The revelation made by gymnastics chief Cynthia Carrion proved to be accurate as ranking Philippine Olympic Committee (POC) officials were found to be in the payroll of the embattled Philippine Southeast Asian Games Organizing Committee (Phisgoc) during the 30th Southeast Asian Games.
In a list obtained by Daily Tribune from a reliable Phisgoc source, it shows that POC executive council members and national sports association (NSA) leaders received money from the organizing body chaired by ousted Speaker Alan Peter Cayetano during the buildup for the biennial meet.
Topping the list is POC president Abraham “Bambol” Tolentino, who served as sports director with a remuneration of P81,344 for the month of September 2018.
Tolentino was still the POC chairman at that time and was said to be the prime mover behind the country’s overall title after programming 56 sports that equated to 149 gold, 117 silver and 121 bronze medals.
Karen Caballero, the sepak takraw president and POC deputy secretary general at that time, served as Tolentino’s assistant with a monthly salary of P72,805.
Also in the list were rowing president and former POC secretary general Patrick Gregorio, triathlon president Tom Carrasco, boxing secretary general and former POC communications director Ed Picson, judo president Dave Carter and surfing president Dr. Raul Canlas.
Gregorio served as Phisgoc director general with a corresponding monthly salary of P127,601 while Carrasco was the deputy director general for operations (P114,201), Picson was the director for operations (P102,217), Carter was the venues director (P72,805), and Canlas was the medical and doping control director (P81,344).
The source, a Phisgoc official, said there had been some organizational changes as Gregorio stepped down shortly after Ricky Vargas resigned as POC chief, paving the way for Carrasco to assume his position.
Carrion, the whistleblower in the Phisgoc payoff, was accurate as her listed salary in the early stretch of SEA Games preparation was P65,102 for being the manager of the ceremonies department.
All in all, Phisgoc paid POC members P977,308 a month and P15.6 million until the conclusion of the biennial meet in December last year.
“Yes, I received money from Phisgoc,” said Carrion, a member of the POC executive council, in a previous statement.
“But I think I am entitled to that amount because I was the (manager) for ceremonies. I worked hard for it. Actually, it wasn’t just me – a lot of POC members also got paid.”
Carrion, however, refused to identify the POC members in the payroll, sparking unrest and speculations among members of the Olympic council.
But being in the payroll of the organizing body was a serious violation of the POC charter.
Aside from questions on the legality of Phisgoc since it operated without the imprimatur of the local Olympic council, which is the franchise holder of the SEA Games, POC officials are also not allowed to receive any amount for their work in other sports bodies.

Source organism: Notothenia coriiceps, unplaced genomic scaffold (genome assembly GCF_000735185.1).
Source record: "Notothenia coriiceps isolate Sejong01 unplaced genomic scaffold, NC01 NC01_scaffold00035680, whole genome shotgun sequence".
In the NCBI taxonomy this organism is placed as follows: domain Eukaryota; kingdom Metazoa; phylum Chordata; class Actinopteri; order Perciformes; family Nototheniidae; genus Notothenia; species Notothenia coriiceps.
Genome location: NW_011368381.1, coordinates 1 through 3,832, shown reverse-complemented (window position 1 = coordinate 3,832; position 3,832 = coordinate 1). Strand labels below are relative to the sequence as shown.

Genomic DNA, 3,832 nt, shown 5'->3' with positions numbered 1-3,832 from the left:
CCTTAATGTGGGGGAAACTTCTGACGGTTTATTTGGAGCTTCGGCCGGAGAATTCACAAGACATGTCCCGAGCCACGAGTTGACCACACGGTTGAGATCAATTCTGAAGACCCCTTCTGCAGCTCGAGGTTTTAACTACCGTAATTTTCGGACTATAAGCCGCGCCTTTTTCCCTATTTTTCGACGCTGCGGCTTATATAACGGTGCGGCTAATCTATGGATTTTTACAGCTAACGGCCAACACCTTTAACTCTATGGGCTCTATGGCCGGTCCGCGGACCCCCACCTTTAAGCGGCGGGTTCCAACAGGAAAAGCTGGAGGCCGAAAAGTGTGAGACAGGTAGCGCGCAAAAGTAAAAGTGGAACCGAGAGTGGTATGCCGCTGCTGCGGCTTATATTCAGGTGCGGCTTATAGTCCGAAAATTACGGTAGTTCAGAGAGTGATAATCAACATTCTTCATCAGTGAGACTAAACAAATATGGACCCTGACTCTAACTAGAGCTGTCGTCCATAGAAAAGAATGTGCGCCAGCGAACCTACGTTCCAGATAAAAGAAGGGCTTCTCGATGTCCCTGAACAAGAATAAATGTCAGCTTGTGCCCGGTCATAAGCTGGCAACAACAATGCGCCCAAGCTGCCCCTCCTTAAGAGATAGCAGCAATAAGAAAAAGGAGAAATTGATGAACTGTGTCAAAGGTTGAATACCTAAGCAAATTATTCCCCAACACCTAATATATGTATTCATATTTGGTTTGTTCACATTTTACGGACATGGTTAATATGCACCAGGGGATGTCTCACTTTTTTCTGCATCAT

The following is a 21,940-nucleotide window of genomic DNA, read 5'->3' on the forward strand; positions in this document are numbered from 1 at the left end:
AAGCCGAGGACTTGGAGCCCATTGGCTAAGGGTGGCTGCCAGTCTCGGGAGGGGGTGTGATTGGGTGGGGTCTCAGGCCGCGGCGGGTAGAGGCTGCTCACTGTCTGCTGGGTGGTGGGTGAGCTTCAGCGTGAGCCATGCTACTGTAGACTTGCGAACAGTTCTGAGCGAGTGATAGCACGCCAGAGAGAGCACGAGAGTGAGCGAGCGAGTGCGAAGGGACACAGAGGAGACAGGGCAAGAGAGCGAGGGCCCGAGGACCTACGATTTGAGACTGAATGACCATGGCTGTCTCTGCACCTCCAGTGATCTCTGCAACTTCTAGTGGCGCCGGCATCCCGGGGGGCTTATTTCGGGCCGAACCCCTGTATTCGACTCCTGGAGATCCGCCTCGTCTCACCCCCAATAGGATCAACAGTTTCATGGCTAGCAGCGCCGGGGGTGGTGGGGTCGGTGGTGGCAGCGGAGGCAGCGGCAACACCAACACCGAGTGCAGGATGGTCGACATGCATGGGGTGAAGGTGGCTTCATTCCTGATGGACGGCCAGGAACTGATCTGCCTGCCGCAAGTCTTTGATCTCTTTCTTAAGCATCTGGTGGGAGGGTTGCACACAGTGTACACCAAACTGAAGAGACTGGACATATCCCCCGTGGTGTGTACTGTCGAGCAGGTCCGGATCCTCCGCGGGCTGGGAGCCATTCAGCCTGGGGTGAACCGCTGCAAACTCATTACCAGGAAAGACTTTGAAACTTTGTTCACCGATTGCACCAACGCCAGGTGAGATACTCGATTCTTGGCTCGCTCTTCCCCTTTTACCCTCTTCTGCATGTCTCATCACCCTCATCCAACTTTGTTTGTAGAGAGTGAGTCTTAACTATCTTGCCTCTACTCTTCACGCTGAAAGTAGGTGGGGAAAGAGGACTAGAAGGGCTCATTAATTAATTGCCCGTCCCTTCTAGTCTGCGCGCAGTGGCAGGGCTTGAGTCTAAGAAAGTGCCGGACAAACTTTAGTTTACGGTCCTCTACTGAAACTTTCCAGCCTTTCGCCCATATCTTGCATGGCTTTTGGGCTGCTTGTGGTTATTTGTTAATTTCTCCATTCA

In fact, the International Olympic Committee charter states that: “members of the NOC (national Olympic committees), except professional sports administrators, shall not accept compensation or bonus of any kind in consideration for their services or for the performance of their duties.”
The POC also asserted that its members, especially its officers, should perform their duties on “voluntary basis” to avoid conflict of interest.
In fact, Article VII Section 16 of the POC by-laws also stressed that POC members “may be reimbursed for traveling, subsistence and any other justified expenses incurred by them in the performance of their duties. Unless they are at fault, they shall not be personally responsible for the debts of the POC.”
Aside from that, it also raises a conflict of interest.
According to the tripartite agreement signed among the POC, Phisgoc and Philippine Sports Commission before the staging of the biennial meet, the Olympic council should serve as “oversight” of Phisgoc to maintain transparency and accountability.
POC director Clint Aranas expressed alarm over the Phisgoc payroll.
Aranas said this issue is a serious allegation that tarnishes the POC as an institution.
He added that they have a meeting on Friday and he expects Tolentino to explain his participation in Phisgoc.
“We have yet to get a copy of this payroll list,” Aranas said.
“This gives more reason for the POC to assert its oversight functions under the tripartite agreement. The POC board created Phisgoc to organize the SEA Games as its agent. Hence, Phisgoc cannot definitely claim that it is not an independent body. It must be emphasized that no independent body can organize the same without POC approval being the franchise holder of the Games.”
POC 1st vice president Joey Romasanta said by raising the issue in their next executive council meeting, Tolentino and other POC executives aligned with Phisgoc can air their sides and lay the issue to rest.
“It’s their chance to explain their sides and end these speculations,” Romasanta said.
“They must come forward and explain because it is already affecting the POC as an institution.”